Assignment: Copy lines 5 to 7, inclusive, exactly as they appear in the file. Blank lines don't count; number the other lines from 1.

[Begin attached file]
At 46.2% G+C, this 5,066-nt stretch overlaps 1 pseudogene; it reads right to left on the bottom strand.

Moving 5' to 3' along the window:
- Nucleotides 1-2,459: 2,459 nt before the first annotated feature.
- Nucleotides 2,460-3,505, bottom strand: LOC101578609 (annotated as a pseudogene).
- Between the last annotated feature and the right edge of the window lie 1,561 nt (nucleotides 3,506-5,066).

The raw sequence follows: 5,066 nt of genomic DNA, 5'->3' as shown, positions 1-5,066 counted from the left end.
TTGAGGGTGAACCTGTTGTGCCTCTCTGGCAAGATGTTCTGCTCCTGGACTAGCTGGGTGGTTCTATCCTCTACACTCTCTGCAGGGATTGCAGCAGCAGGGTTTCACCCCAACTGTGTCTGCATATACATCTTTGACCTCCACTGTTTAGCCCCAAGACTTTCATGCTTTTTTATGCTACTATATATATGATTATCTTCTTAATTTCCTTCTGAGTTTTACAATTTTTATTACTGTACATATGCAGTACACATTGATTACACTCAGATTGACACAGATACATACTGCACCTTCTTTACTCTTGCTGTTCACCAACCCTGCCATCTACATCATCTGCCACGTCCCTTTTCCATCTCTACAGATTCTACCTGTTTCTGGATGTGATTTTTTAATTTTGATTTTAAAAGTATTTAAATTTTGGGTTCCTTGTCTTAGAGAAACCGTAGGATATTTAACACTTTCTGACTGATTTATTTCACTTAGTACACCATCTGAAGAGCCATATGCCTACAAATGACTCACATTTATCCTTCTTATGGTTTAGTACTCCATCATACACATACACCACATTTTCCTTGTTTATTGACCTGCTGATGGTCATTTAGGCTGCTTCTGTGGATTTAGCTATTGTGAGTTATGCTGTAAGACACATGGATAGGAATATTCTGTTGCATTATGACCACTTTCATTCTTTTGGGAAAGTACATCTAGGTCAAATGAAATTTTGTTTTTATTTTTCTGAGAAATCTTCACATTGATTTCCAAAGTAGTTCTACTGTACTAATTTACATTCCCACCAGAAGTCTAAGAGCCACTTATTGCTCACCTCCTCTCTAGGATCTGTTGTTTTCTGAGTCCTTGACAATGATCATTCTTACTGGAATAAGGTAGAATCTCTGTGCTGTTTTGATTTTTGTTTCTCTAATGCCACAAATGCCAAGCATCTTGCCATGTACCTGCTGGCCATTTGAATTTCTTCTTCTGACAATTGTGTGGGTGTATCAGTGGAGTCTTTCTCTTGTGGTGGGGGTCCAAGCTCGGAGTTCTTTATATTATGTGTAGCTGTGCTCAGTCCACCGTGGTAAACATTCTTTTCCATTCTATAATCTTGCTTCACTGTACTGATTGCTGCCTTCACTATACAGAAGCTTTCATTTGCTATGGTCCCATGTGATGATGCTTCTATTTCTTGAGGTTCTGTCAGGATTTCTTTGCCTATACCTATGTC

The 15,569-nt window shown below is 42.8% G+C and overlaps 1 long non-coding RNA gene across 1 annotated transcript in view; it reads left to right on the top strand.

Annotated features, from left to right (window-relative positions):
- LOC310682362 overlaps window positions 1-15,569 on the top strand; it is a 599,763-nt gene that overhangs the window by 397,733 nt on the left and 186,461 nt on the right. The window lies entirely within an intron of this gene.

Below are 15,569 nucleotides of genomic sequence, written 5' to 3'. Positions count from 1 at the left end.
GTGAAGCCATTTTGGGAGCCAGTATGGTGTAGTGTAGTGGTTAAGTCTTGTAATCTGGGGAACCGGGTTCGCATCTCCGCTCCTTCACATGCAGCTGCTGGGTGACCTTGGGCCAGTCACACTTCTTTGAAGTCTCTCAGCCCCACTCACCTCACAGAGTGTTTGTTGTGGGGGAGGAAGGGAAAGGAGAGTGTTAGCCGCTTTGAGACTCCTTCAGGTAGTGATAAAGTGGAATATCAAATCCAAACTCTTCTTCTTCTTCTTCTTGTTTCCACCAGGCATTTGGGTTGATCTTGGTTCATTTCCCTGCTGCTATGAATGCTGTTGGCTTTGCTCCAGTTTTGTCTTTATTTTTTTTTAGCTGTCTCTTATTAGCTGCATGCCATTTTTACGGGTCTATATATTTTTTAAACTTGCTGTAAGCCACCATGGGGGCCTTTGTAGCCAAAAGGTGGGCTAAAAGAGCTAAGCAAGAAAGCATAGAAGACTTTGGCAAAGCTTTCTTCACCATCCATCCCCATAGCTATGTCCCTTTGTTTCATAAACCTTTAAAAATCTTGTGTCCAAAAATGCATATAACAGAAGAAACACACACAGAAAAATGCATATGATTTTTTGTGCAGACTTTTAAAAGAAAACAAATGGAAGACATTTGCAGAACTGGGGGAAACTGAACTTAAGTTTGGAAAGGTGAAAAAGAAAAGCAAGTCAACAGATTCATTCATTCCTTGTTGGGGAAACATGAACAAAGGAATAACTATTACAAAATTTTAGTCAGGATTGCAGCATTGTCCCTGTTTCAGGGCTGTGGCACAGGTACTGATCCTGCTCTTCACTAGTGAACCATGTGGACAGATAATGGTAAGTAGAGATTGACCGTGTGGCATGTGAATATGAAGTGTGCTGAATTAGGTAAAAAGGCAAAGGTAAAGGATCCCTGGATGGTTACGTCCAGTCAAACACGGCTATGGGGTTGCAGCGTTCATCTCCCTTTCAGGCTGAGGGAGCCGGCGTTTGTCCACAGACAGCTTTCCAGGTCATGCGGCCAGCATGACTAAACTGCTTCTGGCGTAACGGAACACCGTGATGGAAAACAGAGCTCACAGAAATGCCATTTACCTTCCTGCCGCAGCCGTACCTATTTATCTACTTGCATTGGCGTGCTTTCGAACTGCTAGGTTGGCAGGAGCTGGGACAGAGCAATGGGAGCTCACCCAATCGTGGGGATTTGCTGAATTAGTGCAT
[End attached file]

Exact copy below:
- Between the last annotated feature and the right edge of the window lie 1,561 nt (nucleotides 3,506-5,066).

The raw sequence follows: 5,066 nt of genomic DNA, 5'->3' as shown, positions 1-5,066 counted from the left end.
TTGAGGGTGAACCTGTTGTGCCTCTCTGGCAAGATGTTCTGCTCCTGGACTAGCTGGGTGGTTCTATCCTCTACACTCTCTGCAGGGATTGCAGCAGCAGGGTTTCACCCCAACTGTGTCTGCATATACATCTTTGACCTCCACTGTTTAGCCCCAAGACTTTCATGCTTTTTTATGCTACTATATATATGATTATCTTCTTAATTTCCTTCTGAGTTTTACAATTTTTATTACTGTACATATGCAGTACACATTGATTACACTCAGATTGACACAGATACATACTGCACCTTCTTTACTCTTGCTGTTCACCAACCCTGCCATCTACATCATCTGCCACGTCCCTTTTCCATCTCTACAGATTCTACCTGTTTCTGGATGTGATTTTTTAATTTTGATTTTAAAAGTATTTAAATTTTGGGTTCCTTGTCTTAGAGAAACCGTAGGATATTTAACACTTTCTGACTGATTTATTTCACTTAGTACACCATCTGAAGAGCCATATGCCTACAAATGACTCACATTTATCCTTCTTATGGTTTAGTACTCCATCATACACATACACCACATTTTCCTTGTTTATTGACCTGCTGATGGTCATTTAGGCTGCTTCTGTGGATTTAGCTATTGTGAGTTATGCTGTAAGACACATGGATAGGAATATTCTGTTGCATTATGACCACTTTCATTCTTTTGGGAAAGTACATCTAGGTCAAATGAAATTTTGTTTTTATTTTTCTGAGAAATCTTCACATTGATTTCCAAAGTAGTTCTACTGTACTAATTTACATTCCCACCAGAAGTCTAAGAGCCACTTATTGCTCACCTCCTCTCTAGGATCTGTTGTTTTCTGAGTCCTTGACAATGATCATTCTTACTGGAATAAGGTAGAATCTCTGTGCTGTTTTGATTTTTGTTTCTCTAATGCCACAAATGCCAAGCATCTTGCCATGTACCTGCTGGCCATTTGAATTTCTTCTTCTGACAATTGTGTGGGTGTATCAGTGGAGTCTTTCTCTTGTGGTGGGGGTCCAAGCTCGGAGTTCTTTATATTATGTGTAGCTGTGCTCAGTCCACCGTGGTAAACATTCTTTTCCATTCTATAATCTTGCTTCACTGTACTGATTGCTGCCTTCACTATACAGAAGCTTTCATTTGCTATGGTCCCATGTGATGATGCTTCTATTTCTTGAGGTTCTGTCAGGATTTCTTTGCCTATACCTATGTC